Posted 9/15/10 (Wed)
Writing this on Monday morning as I prepare to leave for Houston, Texas on a hotshot run. So I will have plenty of opportunity to think about next week’s column.
But I did do a little driving this week. And I took one of the nicest drives I have in a long time.
On Thursday, I went down to Camp Crook and visited Carm and the kids for a few minutes. I guess I had forgotten how pleasant it was to drive down a highway and meet so few vehicles. And how nice Harding County could look in the fall. The grass still had a tint of green, hay was being hauled, and calves are half as big as the cows.
It was great to stop and visit the school at Crook. Two caring teachers. About a dozen kids in seven grades. I watched two little girls run from the school to take the flag down before school dismissed for the day. I smiled to myself as I recalled the picture that Carm had e’d me on the first day of school, as the students stood reciting the Pledge of Allegiance as the flag was raised that morning. Beautiful!
When school dismissed, Gage and a couple friends took off down Main Street on two bikes and a scooter, headed for a friend’s house. Three kids jumped in with Carm for the drive to Buffalo for basketball practice. No dust cloud from traffic. No trucks rumbling through town. Oh, you still look both ways as you pull away from school. But all I saw was a dozen turkeys heading from the schoolyard to the cottonwoods along the river.
I left Crook headed west and went around the south end of the Long Pines headed for Ekalaka. I’ve heard of Ekalaka my entire adult life. Which is getting to be a long time. The home of the greatest bucking horses in the world. But I had never been there. I was speaking that evening at a stockgrowers meeting.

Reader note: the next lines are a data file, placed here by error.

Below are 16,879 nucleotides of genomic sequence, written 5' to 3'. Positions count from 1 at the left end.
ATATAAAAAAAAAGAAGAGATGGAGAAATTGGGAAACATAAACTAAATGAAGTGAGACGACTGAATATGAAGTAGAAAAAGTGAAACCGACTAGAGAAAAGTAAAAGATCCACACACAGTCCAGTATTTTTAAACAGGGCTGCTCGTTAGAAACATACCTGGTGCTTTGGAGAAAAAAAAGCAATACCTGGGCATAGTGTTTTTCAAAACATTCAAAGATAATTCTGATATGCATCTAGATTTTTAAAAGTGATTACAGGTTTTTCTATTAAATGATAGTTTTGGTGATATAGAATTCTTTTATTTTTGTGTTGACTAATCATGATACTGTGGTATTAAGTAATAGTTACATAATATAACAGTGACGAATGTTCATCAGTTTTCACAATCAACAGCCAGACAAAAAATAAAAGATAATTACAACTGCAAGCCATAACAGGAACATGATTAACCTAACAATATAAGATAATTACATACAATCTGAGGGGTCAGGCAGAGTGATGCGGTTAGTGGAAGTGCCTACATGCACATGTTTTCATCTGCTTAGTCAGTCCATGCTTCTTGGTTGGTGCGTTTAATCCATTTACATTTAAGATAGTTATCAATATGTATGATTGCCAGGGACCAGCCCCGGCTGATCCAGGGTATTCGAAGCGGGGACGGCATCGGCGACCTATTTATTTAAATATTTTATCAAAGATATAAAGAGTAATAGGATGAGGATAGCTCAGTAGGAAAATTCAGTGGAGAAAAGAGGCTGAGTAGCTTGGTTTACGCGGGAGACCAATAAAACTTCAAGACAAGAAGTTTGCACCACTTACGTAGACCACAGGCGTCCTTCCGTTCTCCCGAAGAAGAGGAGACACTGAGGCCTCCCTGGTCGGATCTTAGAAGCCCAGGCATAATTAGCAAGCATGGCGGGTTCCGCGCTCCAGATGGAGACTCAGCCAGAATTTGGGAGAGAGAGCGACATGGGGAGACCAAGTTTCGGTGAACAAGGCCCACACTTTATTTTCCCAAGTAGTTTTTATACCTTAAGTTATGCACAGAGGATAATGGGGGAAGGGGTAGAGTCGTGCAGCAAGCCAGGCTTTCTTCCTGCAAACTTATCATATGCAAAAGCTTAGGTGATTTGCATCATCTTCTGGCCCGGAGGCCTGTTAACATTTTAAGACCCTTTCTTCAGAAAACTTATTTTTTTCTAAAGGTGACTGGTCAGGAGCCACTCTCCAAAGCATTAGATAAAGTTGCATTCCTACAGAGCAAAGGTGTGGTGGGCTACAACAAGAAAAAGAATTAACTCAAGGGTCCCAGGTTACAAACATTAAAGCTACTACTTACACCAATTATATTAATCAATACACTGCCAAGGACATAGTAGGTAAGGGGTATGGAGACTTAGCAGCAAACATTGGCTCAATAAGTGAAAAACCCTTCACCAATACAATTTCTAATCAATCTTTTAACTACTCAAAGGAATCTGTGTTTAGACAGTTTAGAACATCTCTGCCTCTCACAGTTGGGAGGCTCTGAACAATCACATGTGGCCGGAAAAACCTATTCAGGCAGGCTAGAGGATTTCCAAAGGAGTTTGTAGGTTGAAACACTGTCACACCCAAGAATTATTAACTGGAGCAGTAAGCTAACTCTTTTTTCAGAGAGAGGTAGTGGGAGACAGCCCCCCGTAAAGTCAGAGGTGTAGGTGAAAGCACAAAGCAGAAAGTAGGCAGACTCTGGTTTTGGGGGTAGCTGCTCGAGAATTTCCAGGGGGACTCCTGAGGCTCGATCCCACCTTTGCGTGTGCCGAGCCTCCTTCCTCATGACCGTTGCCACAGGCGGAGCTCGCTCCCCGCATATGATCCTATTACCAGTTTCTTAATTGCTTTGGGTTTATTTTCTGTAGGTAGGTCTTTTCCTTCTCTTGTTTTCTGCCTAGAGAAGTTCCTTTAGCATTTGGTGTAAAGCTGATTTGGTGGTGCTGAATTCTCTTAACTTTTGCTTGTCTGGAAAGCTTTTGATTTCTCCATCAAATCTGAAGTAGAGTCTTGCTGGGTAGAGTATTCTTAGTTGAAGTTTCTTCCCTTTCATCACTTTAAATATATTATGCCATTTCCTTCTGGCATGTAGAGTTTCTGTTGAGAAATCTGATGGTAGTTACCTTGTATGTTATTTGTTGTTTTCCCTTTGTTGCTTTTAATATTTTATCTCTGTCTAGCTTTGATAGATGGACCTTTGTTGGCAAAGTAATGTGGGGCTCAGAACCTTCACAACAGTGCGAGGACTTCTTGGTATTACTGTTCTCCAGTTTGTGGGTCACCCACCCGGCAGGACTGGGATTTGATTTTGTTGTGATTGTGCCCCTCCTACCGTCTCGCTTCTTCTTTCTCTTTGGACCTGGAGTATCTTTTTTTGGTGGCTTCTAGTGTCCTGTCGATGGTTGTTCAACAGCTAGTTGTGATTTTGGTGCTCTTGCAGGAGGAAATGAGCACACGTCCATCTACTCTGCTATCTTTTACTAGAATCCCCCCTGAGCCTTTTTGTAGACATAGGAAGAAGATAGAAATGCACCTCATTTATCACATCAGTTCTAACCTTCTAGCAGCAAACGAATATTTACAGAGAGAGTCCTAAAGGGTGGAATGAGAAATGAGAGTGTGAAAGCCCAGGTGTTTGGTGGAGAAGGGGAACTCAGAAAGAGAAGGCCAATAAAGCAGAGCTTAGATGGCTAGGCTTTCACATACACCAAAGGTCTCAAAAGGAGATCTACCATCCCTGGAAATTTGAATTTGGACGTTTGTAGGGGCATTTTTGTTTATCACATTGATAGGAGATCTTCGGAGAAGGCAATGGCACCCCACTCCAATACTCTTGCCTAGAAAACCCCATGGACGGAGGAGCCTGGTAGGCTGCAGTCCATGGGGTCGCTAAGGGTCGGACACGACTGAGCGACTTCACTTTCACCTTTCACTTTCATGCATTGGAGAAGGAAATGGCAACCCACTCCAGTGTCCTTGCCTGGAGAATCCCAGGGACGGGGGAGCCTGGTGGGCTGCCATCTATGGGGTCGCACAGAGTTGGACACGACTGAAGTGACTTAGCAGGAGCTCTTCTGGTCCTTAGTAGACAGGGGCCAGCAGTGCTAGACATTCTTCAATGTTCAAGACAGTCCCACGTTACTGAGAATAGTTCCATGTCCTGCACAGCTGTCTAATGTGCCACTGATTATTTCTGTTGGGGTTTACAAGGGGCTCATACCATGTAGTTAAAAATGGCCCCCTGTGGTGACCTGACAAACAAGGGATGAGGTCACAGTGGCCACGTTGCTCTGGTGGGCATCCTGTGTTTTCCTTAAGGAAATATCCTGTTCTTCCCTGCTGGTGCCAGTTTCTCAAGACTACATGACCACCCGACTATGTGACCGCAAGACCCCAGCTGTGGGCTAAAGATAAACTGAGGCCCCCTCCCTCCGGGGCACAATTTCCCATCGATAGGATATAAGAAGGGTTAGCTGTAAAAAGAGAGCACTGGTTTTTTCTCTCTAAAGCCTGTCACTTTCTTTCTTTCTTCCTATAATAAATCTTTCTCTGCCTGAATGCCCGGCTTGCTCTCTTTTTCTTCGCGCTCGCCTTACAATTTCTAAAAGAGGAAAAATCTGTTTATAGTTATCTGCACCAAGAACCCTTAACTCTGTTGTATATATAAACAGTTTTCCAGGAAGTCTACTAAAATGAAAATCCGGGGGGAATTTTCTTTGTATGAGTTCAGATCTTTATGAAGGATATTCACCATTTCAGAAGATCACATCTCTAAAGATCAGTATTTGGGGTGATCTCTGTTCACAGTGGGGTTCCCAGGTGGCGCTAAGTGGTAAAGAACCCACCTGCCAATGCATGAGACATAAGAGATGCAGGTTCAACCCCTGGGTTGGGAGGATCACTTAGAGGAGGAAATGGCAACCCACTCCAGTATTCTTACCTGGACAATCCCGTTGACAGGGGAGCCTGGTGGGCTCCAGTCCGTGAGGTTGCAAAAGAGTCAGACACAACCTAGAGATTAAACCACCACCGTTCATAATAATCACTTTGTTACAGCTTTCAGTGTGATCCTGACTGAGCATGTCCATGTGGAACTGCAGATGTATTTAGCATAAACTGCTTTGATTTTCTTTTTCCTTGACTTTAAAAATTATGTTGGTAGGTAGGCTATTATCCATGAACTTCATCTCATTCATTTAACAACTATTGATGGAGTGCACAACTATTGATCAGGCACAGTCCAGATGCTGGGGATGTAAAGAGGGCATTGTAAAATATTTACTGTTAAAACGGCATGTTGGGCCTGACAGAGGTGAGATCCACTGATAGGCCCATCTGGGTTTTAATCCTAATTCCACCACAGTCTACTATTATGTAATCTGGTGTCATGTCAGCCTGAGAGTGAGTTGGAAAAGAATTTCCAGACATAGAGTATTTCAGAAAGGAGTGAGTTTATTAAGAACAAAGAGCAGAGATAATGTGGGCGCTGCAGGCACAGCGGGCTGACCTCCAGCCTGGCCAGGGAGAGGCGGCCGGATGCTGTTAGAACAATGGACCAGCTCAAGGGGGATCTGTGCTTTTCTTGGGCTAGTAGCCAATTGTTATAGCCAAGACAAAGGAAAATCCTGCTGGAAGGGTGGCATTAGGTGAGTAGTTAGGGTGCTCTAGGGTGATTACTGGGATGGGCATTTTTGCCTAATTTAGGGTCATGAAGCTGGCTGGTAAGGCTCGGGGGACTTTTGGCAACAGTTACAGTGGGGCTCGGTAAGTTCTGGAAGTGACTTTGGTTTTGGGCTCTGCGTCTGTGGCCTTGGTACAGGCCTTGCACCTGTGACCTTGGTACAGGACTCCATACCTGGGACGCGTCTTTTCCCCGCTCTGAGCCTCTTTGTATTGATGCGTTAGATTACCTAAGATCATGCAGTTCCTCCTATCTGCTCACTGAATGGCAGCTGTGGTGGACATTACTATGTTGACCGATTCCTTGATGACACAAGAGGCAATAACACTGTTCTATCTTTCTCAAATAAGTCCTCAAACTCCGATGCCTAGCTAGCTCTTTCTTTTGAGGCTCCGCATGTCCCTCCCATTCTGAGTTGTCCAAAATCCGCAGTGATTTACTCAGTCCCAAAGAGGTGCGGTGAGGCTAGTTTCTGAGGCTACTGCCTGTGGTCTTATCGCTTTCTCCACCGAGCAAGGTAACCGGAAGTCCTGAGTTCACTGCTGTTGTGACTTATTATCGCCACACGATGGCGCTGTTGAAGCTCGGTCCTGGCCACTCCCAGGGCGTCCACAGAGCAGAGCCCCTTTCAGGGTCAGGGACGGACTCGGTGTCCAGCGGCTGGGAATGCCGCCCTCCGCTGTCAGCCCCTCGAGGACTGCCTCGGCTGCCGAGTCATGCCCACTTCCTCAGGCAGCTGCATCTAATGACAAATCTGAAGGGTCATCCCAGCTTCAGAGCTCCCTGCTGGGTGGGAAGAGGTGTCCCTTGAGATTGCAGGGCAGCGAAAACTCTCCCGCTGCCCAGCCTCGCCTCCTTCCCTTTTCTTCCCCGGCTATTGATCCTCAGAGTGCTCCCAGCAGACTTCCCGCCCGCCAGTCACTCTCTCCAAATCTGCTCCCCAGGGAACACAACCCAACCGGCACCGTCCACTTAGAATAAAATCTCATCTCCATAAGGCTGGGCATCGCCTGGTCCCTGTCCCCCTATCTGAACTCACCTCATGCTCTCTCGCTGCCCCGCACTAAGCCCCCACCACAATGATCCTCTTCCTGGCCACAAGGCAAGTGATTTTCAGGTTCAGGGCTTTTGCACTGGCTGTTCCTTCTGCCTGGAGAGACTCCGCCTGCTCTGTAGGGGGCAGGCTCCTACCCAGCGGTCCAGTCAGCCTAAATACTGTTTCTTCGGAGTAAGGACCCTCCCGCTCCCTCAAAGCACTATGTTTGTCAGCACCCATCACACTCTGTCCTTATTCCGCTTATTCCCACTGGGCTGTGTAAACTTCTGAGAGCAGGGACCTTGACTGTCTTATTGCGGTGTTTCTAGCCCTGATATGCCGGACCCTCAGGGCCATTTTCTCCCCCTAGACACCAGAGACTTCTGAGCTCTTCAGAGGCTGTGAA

It was a grand drive! I think in the forty-odd miles from Crook to Ekalaka I met two vehicles. And I suppose that was a busy day. I saw grass and grain. Hay and cows. Pine trees and sagebrush. I probably don’t need to worry about it, but I’m kind of hoping heaven looks like that for the rest of you cowboys.
At Ekalaka, I watched football practice for a bit. And I smiled to myself as I thought of parents worrying that their son won’t get enough playing time. They play in a six-man conference. And had nine boys out for football! Trust me, they will get their minutes in.
The Stockgrowers meeting had around forty people. Forty ranchers who fight rain and snow and drought and dust. Often too little rain. Often too much snow. But they had smiles on their faces and families in tow. I imagine the youngest was eight weeks. The oldest eighty.
The roast beef they served wasn’t “sliced thin and stacked high.” It was sliced thick and simmering in a wonderful juice. The way roast beef is supposed to be served. The boiled potatoes were soft. I’m getting the recipe for soft potatoes for Shirley!
I tell you what. You get tired of the traffic. And want a little piece and quiet. Take that drive. Go to Buffalo and Camp Crook and Ekalaka. Stop and visit the museum. Stop and have a beer. And tell them I sent you!
Thanks for riding along.